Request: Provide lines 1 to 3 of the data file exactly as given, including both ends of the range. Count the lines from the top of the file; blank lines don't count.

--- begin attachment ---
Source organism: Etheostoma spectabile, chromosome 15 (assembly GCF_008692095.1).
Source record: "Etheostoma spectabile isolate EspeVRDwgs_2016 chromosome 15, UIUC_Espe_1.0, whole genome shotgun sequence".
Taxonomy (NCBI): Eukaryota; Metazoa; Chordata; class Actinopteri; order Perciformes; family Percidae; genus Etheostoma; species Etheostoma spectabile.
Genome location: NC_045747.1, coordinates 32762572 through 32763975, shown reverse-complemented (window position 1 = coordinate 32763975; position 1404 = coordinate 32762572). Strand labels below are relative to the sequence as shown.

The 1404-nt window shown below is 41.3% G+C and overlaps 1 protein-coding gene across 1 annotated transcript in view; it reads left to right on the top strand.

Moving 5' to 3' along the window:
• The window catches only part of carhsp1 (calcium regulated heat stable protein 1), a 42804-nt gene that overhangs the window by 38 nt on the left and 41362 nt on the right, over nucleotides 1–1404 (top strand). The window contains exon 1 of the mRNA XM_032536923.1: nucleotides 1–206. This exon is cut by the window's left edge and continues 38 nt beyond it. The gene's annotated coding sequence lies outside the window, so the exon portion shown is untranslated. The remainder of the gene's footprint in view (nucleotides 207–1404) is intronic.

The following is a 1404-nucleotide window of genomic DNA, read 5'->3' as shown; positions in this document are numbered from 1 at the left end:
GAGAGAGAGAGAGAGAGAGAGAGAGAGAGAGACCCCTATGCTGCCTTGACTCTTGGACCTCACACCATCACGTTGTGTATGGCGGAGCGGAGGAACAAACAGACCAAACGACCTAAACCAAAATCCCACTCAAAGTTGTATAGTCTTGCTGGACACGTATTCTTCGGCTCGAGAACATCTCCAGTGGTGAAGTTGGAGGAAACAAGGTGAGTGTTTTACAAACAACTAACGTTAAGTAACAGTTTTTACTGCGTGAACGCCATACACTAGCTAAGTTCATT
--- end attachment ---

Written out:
Source organism: Etheostoma spectabile, chromosome 15 (assembly GCF_008692095.1).
Source record: "Etheostoma spectabile isolate EspeVRDwgs_2016 chromosome 15, UIUC_Espe_1.0, whole genome shotgun sequence".
Taxonomy (NCBI): Eukaryota; Metazoa; Chordata; class Actinopteri; order Perciformes; family Percidae; genus Etheostoma; species Etheostoma spectabile.